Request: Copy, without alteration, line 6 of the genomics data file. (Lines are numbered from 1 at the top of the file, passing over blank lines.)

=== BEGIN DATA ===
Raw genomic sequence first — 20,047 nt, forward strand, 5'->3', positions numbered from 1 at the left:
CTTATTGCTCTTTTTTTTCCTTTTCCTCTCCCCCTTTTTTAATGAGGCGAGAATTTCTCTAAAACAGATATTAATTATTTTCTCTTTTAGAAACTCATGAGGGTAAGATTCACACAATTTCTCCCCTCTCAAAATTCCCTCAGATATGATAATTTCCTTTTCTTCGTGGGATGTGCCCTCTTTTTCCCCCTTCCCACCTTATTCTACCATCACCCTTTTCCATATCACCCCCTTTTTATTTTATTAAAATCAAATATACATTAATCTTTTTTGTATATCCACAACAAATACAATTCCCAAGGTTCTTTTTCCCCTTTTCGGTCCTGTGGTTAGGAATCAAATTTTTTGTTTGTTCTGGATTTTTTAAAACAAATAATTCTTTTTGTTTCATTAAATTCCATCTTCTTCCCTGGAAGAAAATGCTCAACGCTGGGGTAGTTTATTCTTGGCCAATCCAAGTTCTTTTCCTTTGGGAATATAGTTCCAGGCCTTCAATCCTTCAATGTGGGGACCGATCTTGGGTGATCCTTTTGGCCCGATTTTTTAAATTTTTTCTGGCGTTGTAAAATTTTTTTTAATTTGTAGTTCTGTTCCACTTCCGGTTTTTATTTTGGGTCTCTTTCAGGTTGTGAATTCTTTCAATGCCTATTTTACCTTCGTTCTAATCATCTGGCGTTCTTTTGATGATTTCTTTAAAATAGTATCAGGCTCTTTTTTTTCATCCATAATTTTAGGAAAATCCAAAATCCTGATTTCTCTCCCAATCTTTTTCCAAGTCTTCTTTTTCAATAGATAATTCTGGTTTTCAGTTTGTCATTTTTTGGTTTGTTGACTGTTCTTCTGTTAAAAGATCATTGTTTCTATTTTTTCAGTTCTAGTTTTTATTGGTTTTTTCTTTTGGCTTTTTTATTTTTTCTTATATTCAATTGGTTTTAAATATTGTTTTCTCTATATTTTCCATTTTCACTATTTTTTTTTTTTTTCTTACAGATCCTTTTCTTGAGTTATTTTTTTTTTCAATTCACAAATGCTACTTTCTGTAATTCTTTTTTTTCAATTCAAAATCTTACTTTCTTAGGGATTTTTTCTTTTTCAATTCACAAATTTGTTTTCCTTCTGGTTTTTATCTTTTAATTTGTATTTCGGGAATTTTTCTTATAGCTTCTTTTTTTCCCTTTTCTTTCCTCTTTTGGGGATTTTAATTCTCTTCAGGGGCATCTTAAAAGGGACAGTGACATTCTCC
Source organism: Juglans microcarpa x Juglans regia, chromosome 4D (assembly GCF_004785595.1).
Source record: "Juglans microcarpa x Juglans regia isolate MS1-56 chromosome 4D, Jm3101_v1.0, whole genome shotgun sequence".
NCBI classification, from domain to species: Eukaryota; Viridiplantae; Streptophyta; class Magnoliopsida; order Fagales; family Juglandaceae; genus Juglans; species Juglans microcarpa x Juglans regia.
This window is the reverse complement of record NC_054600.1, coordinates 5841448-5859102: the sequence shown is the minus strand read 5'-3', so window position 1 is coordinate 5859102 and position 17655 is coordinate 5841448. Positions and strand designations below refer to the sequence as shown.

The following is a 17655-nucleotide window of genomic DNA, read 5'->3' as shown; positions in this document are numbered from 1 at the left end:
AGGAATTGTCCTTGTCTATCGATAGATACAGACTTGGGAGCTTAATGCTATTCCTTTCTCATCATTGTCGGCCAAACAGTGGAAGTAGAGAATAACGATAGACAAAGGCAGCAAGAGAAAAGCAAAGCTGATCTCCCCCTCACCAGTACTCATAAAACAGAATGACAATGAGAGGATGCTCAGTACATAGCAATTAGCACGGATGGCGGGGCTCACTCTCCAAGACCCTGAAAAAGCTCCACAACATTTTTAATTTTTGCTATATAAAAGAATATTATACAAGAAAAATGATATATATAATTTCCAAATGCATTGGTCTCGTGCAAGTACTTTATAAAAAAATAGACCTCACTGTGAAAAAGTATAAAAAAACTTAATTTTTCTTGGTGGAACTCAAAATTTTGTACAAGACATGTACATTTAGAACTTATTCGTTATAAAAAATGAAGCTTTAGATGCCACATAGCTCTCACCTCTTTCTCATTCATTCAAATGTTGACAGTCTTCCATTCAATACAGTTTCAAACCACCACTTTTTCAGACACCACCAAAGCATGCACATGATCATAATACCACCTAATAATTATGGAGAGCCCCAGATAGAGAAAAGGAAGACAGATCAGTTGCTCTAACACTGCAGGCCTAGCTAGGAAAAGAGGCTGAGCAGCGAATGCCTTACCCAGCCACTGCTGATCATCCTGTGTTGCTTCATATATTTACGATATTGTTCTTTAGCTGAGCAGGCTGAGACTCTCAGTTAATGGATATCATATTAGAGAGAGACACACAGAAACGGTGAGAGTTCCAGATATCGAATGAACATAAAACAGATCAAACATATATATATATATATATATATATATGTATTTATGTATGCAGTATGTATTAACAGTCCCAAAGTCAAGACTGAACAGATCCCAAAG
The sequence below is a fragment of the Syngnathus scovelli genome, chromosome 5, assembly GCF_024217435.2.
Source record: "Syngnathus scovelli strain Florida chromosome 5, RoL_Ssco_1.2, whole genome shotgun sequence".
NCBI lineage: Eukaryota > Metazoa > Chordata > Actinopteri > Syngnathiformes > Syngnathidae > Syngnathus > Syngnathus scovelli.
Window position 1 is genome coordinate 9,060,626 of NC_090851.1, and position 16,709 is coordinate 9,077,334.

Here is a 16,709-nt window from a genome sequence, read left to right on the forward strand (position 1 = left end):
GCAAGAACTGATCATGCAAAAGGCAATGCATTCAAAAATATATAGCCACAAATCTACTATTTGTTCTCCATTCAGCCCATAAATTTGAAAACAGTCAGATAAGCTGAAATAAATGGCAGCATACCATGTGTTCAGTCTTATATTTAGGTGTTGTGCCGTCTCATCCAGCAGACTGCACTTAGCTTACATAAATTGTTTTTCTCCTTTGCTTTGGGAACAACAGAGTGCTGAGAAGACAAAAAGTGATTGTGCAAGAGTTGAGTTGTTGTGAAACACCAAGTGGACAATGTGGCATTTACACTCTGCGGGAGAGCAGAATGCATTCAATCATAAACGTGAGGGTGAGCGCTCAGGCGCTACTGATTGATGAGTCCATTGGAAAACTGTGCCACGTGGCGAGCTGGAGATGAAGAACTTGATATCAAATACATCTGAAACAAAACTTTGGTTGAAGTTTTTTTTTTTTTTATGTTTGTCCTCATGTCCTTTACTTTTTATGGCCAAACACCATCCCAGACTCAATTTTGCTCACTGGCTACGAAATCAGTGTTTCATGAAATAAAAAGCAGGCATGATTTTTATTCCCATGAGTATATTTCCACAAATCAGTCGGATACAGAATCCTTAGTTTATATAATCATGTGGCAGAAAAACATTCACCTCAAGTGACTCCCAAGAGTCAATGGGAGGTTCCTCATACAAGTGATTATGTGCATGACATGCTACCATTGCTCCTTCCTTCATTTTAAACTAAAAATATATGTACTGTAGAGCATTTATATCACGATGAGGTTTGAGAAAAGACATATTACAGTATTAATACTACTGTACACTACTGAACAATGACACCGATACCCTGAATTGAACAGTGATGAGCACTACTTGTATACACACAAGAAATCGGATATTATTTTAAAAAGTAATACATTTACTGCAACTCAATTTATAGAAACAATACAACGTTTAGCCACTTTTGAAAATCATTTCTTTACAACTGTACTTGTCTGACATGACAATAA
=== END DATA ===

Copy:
This window is the reverse complement of record NC_054600.1, coordinates 5841448-5859102: the sequence shown is the minus strand read 5'-3', so window position 1 is coordinate 5859102 and position 17655 is coordinate 5841448. Positions and strand designations below refer to the sequence as shown.